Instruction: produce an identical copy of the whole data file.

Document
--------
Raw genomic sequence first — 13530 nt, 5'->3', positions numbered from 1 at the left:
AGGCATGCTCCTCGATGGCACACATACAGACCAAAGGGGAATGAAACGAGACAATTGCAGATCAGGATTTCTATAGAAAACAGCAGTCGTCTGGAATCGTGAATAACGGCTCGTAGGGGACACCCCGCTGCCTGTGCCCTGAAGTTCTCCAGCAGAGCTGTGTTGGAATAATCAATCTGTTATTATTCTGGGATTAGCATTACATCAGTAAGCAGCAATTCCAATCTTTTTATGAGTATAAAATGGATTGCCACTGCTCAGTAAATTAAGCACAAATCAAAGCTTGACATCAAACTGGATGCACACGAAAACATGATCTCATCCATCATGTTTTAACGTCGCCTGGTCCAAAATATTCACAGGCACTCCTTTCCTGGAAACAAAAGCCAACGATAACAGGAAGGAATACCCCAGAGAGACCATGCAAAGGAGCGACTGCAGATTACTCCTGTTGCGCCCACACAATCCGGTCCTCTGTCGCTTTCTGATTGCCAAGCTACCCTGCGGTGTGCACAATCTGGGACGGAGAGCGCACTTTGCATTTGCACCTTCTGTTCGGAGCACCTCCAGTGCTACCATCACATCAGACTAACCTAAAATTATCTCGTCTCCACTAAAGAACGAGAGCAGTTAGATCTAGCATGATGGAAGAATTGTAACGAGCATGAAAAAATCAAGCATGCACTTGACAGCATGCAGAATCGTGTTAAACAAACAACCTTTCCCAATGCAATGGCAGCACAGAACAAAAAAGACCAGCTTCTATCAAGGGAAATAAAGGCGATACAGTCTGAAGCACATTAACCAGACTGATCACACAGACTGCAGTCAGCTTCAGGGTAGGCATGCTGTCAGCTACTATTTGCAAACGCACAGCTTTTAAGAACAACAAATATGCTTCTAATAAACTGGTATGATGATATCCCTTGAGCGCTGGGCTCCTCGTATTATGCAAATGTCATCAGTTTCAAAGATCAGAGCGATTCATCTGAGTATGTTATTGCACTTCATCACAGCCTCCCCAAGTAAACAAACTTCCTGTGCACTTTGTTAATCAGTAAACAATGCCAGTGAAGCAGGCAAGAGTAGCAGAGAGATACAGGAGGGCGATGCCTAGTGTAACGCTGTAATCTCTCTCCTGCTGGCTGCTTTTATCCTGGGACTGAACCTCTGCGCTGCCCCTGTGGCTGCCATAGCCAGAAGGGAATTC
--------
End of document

Raw genomic sequence first — 13530 nt, 5'->3', positions numbered from 1 at the left:
AGGCATGCTCCTCGATGGCACACATACAGACCAAAGGGGAATGAAACGAGACAATTGCAGATCAGGATTTCTATAGAAAACAGCAGTCGTCTGGAATCGTGAATAACGGCTCGTAGGGGACACCCCGCTGCCTGTGCCCTGAAGTTCTCCAGCAGAGCTGTGTTGGAATAATCAATCTGTTATTATTCTGGGATTAGCATTACATCAGTAAGCAGCAATTCCAATCTTTTTATGAGTATAAAATGGATTGCCACTGCTCAGTAAATTAAGCACAAATCAAAGCTTGACATCAAACTGGATGCACACGAAAACATGATCTCATCCATCATGTTTTAACGTCGCCTGGTCCAAAATATTCACAGGCACTCCTTTCCTGGAAACAAAAGCCAACGATAACAGGAAGGAATACCCCAGAGAGACCATGCAAAGGAGCGACTGCAGATTACTCCTGTTGCGCCCACACAATCCGGTCCTCTGTCGCTTTCTGATTGCCAAGCTACCCTGCGGTGTGCACAATCTGGGACGGAGAGCGCACTTTGCATTTGCACCTTCTGTTCGGAGCACCTCCAGTGCTACCATCACATCAGACTAACCTAAAATTATCTCGTCTCCACTAAAGAACGAGAGCAGTTAGATCTAGCATGATGGAAGAATTGTAACGAGCATGAAAAAATCAAGCATGCACTTGACAGCATGCAGAATCGTGTTAAACAAACAACCTTTCCCAATGCAATGGCAGCACAGAACAAAAAAGACCAGCTTCTATCAAGGGAAATAAAGGCGATACAGTCTGAAGCACATTAACCAGACTGATCACACAGACTGCAGTCAGCTTCAGGGTAGGCATGCTGTCAGCTACTATTTGCAAACGCACAGCTTTTAAGAACAACAAATATGCTTCTAATAAACTGGTATGATGATATCCCTTGAGCGCTGGGCTCCTCGTATTATGCAAATGTCATCAGTTTCAAAGATCAGAGCGATTCATCTGAGTATGTTATTGCACTTCATCACAGCCTCCCCAAGTAAACAAACTTCCTGTGCACTTTGTTAATCAGTAAACAATGCCAGTGAAGCAGGCAAGAGTAGCAGAGAGATACAGGAGGGCGATGCCTAGTGTAACGCTGTAATCTCTCTCCTGCTGGCTGCTTTTATCCTGGGACTGAACCTCTGCGCTGCCCCTGTGGCTGCCATAGCCAGAAGGGAATTC